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1 of 1 people found the following review helpful
4.0 out of 5 stars Excellent and comical reality check on relationships., 14 Jan 2000
By A Customer
This review is from: High Fidelity (Paperback)
This book was recommended to me by my fiance because it thought it would help me understand him, and I have to admit, it opened a window to the actions of some men through the eyes of the narative character, Rob, that I can relate to having witnessed, as I found myself comparing the book with reality to find similarities that were laughable to think about. To start, the self-pitying Rob takes a look his misfortunes with women from as early back as his school days, even as a member of the opposite sex, I felt able to relate to his experiences because everyone, myself included, will have at some point been like him, or known someone like him. As the book progresses, his actions in the present day also seem familiar as I can imagine his some-what cynical, and unintentionally comical presentation of events happenening to people I know. For example, when he realises that women are just like men because they too keep their 'best pants' for when they're going out first time with a bloke, but move in together and the 'faded M&S specials start appearing on the radiator'.
I would recommend this book to anyone, as it offers men a chance to realise that they are not alone in their suffering of the female of the species, and women a chance to relate to and appreciate the more vulnerable of males, and perhaps even understand them? (or attempt to feel sorry for them)
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3 of 3 people found the following review helpful
5.0 out of 5 stars In my top five!!, 23 Mar 2012
By 
This review is from: High Fidelity (Penguin Ink) (Paperback)
Over the years I have bought about half a dozen copies of "High Fidelity" and given them all away to friends with the exhortation to "...read this, it's just wonderful"! Sadly none of my friends ever seem to find the same sense of unadulterated joy in Hornby's prose as I do.

My current copy came from a charity shop and has a small sticker on the back saying "50p - Good", obviously intended as a comment on the physical condition of the book, but which I mistakenly took to be a critical review. I still recall my embarrassment on marching to the desk demanding to know why it didn't say "excellent"!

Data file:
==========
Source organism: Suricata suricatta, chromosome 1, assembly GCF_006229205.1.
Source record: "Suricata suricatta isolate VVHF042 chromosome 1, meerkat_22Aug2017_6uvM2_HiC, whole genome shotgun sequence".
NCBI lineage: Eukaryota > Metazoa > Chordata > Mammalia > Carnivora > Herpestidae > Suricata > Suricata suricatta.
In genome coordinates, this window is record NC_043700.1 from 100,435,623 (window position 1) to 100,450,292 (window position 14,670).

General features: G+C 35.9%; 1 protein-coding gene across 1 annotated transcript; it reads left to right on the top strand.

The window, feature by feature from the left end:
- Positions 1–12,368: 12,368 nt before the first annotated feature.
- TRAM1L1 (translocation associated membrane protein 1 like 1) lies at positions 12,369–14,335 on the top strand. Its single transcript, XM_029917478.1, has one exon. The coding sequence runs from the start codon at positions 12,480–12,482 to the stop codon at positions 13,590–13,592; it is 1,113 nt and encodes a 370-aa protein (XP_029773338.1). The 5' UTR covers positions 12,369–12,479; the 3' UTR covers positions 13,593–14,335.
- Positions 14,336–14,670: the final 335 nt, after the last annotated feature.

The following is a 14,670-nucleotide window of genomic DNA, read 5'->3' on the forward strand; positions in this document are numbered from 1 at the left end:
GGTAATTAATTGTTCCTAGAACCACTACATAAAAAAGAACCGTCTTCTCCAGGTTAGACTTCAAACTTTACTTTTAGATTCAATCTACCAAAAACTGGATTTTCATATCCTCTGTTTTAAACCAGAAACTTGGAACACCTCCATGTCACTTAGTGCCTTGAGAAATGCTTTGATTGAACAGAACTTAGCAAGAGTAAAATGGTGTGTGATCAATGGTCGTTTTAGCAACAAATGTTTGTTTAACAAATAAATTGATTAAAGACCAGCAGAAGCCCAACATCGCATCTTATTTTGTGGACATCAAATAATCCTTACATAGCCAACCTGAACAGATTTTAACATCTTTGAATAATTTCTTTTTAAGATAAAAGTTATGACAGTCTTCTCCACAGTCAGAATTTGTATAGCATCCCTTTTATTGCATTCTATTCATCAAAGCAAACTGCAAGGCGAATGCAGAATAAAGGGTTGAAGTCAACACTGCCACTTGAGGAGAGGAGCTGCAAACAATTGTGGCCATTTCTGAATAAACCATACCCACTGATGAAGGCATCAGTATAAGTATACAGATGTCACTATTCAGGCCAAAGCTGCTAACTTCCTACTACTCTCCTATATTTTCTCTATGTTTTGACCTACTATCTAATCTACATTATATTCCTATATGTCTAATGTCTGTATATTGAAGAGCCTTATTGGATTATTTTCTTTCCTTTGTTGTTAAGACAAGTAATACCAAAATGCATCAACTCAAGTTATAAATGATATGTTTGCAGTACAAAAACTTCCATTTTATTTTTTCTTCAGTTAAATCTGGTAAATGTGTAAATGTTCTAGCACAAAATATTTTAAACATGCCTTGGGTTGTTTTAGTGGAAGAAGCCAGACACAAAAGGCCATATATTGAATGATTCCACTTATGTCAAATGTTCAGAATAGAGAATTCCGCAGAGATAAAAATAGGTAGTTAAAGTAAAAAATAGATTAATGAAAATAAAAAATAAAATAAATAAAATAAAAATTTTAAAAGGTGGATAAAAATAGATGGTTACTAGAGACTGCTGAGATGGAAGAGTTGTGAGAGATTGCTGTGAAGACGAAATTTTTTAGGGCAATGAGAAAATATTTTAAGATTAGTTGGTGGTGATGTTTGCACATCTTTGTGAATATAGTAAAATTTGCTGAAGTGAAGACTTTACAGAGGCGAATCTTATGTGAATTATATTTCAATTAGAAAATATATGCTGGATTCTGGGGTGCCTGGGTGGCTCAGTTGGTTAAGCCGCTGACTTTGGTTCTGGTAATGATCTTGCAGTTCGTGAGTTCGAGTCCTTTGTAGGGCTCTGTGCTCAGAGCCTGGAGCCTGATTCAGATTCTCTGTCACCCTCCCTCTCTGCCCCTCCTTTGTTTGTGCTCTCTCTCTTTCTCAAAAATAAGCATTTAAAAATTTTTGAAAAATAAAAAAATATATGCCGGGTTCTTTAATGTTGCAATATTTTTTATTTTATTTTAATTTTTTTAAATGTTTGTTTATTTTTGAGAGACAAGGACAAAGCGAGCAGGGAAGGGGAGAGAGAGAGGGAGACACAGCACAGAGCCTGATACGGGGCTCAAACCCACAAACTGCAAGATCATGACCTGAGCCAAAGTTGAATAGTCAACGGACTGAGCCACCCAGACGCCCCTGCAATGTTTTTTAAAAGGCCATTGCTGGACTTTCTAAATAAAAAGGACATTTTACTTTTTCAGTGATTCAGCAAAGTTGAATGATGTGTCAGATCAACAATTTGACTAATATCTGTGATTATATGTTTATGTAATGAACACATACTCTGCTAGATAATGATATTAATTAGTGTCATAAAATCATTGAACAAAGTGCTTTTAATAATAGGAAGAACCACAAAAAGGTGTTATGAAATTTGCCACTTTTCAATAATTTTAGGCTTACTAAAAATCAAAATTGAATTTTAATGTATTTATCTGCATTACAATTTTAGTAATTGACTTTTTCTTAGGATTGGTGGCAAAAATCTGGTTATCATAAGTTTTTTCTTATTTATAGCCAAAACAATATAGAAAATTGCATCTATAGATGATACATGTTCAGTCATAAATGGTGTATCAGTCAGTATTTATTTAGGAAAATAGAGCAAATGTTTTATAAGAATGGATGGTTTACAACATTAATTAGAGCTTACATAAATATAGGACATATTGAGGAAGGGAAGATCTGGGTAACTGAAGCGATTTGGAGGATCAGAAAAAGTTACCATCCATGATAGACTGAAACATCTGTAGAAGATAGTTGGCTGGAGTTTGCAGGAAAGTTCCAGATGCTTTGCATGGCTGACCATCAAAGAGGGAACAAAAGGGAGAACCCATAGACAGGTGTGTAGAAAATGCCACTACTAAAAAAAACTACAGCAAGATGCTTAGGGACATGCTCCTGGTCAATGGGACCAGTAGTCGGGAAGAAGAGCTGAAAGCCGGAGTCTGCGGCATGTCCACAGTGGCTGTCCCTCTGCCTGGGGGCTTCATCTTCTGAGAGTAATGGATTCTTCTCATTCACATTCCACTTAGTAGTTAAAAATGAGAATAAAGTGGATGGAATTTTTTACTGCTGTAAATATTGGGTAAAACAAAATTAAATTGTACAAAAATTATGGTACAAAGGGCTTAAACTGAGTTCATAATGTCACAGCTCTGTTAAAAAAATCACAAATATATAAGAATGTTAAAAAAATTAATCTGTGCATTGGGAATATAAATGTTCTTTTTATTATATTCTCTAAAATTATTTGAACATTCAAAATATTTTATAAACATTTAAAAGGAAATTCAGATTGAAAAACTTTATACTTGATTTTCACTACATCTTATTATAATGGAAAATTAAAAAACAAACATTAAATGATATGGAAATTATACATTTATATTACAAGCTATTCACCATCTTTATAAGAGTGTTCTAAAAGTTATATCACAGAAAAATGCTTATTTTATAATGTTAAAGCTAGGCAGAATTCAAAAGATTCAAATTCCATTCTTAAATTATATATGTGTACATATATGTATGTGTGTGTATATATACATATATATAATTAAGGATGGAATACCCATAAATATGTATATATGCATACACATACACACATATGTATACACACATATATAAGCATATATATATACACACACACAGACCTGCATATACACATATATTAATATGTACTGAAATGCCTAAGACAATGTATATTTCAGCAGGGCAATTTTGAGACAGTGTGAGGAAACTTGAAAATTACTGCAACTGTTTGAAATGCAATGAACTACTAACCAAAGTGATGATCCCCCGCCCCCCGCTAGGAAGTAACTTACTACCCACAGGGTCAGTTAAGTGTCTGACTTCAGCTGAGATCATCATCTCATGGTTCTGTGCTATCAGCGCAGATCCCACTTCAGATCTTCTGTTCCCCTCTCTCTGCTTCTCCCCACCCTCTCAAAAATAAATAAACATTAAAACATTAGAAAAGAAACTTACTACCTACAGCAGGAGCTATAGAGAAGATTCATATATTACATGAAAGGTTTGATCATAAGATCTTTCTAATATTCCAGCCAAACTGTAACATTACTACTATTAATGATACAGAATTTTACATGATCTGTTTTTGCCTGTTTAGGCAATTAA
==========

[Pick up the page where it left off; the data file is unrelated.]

The blurb inside the front cover starts with a quote from the Guardian: "The most frequent response to High Fidelity is `Oh God, I know people just like that'..." Well it's true; I do - me. Whenever I re-read the novel, which has been every couple of years, I find myself wincing with painful self-recognition. Right down to the obsessive list making (each new diary of mine used to start with a list of my top ten albums, novels and movies so that I could compare the lists back to previous years).

Hornby is such an astute writer, with a real gift for comedy. If you regard "Fever Pitch" as a memoir then amazingly "High Fidelity" is his debut novel and it is astonishing. I know all the jokes yet still find myself reading with an inane grin on my face, when I'm not laughing uncontrollably - not a book to read on a quiet train. In Rob Fleming he has created a totally believable and fatally flawed human being, and I still find myself rooting for him from the bottom of my heart.

Hornby's authorial voice is conversational with an immediacy that makes you feel as though he had written a confessional just for you alone. His dialogue is an object lesson in authenticity for any aspiring writer; effortlessly fluent and compulsively readable. It certainly makes its way into my list of my top five favourite novels, year on year.
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1 of 1 people found the following review helpful
4.0 out of 5 stars THROUGH THE NOTES OF MUSIC, A STORY OF LOVE AND FRIENDSHIP, 8 Feb 2000
By A Customer
This review is from: High Fidelity (Hardcover)
RITA BENEDETTI From University of PISA-Italy
"HIGH FIDELITY" by Nick Hornby A book review
In "High fidelity" by Nick Hornby, the presence and importance of music is comparable to the soundtrack in a film. In fact music is not only a job for the 35-year--old Robert, owner of a record shop in London, but as himself says "a whole world sometimes more loving than the world I live in". Besides , songs accompany him in every moment of his life and mirror his thoughts and feelings better than words. Apart from music, love and friendship also play an important role in this book. Initially Rob makes a mess of his life because he is insecure, confused and sometimes immature. When the story begins Rob and his girlfriend Laura have just split up, but many past experiences have affected him negatively. Even his friendship with Dick and Barry, the young employers in his shop, is cold because he is not able to confide in them. In the end Robert understands what really matters in his life and he becomes more mature and self-aware. The style is colloquial, brilliant and ironic thanks to Rob's witty remarks. The book is a first person narration, so that the reader is more involved in the story and can identify with the protagonist. This is exactly what happened to me! A MUST READ!